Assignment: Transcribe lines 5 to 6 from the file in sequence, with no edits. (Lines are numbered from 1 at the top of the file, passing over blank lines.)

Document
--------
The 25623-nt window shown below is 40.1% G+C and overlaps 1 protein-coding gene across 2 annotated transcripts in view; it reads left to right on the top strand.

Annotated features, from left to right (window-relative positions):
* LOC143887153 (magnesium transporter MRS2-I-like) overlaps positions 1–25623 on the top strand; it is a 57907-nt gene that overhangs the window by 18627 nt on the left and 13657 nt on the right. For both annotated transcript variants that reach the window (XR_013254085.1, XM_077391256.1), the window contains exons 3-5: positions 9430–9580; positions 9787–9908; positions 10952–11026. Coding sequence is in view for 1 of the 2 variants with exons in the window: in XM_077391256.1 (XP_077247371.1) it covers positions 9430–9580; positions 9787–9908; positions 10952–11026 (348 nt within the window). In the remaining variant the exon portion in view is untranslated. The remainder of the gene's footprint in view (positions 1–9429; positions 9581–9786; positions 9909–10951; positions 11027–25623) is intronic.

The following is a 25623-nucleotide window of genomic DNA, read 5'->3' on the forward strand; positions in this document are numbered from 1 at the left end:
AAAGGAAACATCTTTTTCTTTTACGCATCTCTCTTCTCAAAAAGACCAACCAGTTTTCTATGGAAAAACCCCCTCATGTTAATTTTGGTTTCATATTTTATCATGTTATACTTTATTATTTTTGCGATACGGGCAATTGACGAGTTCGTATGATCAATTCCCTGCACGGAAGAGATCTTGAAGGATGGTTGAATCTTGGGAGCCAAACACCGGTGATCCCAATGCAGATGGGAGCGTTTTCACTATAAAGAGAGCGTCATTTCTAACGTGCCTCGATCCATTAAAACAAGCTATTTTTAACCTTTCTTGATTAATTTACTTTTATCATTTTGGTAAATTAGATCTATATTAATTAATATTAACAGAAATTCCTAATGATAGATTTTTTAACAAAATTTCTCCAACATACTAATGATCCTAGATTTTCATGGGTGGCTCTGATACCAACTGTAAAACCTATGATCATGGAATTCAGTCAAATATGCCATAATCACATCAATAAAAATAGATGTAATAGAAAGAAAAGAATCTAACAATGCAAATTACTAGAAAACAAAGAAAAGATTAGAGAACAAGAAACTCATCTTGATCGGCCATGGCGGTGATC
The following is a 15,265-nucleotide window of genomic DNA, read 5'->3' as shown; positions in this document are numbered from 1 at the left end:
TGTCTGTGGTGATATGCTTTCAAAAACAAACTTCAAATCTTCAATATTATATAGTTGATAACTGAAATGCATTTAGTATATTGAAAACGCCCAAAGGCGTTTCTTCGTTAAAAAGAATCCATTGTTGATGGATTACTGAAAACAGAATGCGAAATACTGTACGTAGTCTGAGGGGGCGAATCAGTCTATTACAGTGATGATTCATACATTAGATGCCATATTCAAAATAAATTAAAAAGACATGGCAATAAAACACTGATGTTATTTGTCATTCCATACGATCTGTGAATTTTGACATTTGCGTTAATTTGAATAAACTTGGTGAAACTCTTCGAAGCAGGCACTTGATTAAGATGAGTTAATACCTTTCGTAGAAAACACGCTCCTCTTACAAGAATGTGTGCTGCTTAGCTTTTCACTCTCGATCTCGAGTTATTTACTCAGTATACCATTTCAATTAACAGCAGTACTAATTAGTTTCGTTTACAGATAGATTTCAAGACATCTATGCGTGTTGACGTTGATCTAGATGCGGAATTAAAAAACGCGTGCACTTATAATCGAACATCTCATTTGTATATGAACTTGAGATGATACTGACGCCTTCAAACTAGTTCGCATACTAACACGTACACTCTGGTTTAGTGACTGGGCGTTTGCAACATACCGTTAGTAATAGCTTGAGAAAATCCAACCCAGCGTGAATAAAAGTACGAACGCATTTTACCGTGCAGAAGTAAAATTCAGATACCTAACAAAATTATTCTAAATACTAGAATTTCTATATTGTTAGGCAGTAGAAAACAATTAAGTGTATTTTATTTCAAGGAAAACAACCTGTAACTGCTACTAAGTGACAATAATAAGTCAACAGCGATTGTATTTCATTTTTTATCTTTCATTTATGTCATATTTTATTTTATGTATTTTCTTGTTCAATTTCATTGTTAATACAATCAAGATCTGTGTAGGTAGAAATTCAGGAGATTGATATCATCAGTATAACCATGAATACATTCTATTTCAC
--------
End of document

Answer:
AAAGGAAACATCTTTTTCTTTTACGCATCTCTCTTCTCAAAAAGACCAACCAGTTTTCTATGGAAAAACCCCCTCATGTTAATTTTGGTTTCATATTTTATCATGTTATACTTTATTATTTTTGCGATACGGGCAATTGACGAGTTCGTATGATCAATTCCCTGCACGGAAGAGATCTTGAAGGATGGTTGAATCTTGGGAGCCAAACACCGGTGATCCCAATGCAGATGGGAGCGTTTTCACTATAAAGAGAGCGTCATTTCTAACGTGCCTCGATCCATTAAAACAAGCTATTTTTAACCTTTCTTGATTAATTTACTTTTATCATTTTGGTAAATTAGATCTATATTAATTAATATTAACAGAAATTCCTAATGATAGATTTTTTAACAAAATTTCTCCAACATACTAATGATCCTAGATTTTCATGGGTGGCTCTGATACCAACTGTAAAACCTATGATCATGGAATTCAGTCAAATATGCCATAATCACATCAATAAAAATAGATGTAATAGAAAGAAAAGAATCTAACAATGCAAATTACTAGAAAACAAAGAAAAGATTAGAGAACAAGAAACTCATCTTGATCGGCCATGGCGGTGATC
The following is a 15,265-nucleotide window of genomic DNA, read 5'->3' as shown; positions in this document are numbered from 1 at the left end: